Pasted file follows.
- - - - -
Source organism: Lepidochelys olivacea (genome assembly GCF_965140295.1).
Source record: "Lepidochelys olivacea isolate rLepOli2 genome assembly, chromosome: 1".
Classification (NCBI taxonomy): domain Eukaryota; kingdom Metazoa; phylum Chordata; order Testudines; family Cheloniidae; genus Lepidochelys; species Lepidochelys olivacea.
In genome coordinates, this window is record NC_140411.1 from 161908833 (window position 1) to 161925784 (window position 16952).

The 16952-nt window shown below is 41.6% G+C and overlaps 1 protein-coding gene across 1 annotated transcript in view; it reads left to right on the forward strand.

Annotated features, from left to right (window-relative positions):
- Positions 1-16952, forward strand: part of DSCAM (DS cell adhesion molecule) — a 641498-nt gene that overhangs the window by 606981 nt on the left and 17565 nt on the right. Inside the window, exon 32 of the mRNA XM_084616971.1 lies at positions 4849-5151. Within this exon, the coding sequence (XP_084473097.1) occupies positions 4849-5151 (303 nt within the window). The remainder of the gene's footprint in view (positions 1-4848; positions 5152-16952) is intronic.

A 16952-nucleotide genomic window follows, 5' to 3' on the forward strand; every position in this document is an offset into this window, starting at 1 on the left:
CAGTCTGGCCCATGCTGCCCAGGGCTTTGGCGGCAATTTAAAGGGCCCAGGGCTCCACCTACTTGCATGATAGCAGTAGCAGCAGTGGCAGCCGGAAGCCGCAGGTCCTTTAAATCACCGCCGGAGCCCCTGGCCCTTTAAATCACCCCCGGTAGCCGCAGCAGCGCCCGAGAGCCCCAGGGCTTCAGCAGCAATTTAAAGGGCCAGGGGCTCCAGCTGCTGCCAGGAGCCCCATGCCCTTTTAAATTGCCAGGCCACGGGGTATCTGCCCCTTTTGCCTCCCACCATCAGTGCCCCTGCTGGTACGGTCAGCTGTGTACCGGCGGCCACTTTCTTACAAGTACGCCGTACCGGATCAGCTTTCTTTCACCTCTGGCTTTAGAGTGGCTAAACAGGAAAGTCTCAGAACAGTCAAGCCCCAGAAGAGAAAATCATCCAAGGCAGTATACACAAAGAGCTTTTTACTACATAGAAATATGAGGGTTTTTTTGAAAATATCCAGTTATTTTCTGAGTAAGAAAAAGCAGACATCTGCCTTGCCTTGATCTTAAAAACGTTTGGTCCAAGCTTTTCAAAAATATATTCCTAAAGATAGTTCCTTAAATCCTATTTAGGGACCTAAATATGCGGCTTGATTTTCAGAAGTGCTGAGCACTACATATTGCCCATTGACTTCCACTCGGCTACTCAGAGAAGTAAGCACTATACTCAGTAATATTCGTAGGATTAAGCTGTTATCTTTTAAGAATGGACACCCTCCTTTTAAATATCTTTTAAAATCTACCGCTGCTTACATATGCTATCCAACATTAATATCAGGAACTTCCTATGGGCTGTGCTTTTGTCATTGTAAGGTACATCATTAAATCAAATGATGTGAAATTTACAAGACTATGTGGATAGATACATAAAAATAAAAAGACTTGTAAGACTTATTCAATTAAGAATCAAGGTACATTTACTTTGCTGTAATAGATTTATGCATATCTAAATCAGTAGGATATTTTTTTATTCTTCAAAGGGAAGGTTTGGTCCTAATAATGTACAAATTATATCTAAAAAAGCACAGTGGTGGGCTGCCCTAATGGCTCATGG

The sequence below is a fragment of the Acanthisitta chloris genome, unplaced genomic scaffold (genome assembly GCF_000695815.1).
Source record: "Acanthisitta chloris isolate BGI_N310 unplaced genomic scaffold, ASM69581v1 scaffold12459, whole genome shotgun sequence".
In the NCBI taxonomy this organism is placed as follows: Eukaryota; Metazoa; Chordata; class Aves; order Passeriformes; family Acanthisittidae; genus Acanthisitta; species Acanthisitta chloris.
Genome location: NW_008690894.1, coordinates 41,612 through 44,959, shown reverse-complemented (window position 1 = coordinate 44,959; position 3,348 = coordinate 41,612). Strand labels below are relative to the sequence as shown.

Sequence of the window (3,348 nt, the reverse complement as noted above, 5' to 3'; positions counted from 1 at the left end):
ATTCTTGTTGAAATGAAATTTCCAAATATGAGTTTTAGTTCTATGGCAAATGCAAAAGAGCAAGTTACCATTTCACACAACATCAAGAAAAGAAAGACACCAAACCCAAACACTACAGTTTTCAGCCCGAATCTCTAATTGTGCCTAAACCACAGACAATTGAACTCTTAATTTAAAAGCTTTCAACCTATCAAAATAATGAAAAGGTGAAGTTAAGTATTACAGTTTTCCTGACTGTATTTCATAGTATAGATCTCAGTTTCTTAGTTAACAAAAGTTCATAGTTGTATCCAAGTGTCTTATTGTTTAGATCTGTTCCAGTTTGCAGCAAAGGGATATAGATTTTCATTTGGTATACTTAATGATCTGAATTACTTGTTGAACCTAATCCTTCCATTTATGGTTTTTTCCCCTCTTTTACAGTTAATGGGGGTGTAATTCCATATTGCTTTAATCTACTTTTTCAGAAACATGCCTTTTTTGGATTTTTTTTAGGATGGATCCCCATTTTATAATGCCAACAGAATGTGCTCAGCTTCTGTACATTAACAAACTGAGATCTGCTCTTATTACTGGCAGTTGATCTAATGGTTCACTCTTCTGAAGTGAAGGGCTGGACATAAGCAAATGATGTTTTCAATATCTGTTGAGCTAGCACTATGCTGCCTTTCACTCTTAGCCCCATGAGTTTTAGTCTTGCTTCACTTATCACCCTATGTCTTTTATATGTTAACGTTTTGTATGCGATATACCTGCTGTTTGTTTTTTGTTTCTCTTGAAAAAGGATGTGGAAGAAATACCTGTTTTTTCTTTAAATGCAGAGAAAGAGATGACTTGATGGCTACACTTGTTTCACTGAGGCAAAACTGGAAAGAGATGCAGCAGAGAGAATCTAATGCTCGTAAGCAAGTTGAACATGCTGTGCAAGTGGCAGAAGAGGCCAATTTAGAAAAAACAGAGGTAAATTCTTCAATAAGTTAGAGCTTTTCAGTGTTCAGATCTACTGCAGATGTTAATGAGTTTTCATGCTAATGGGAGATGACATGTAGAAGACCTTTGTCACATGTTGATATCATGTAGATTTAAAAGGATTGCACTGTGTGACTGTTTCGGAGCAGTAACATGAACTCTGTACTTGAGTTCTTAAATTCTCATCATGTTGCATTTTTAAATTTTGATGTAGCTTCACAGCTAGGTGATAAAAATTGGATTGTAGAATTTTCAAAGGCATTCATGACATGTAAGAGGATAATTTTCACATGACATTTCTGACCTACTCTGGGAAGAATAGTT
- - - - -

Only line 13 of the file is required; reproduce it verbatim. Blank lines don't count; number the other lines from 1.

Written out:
Genome location: NW_008690894.1, coordinates 41,612 through 44,959, shown reverse-complemented (window position 1 = coordinate 44,959; position 3,348 = coordinate 41,612). Strand labels below are relative to the sequence as shown.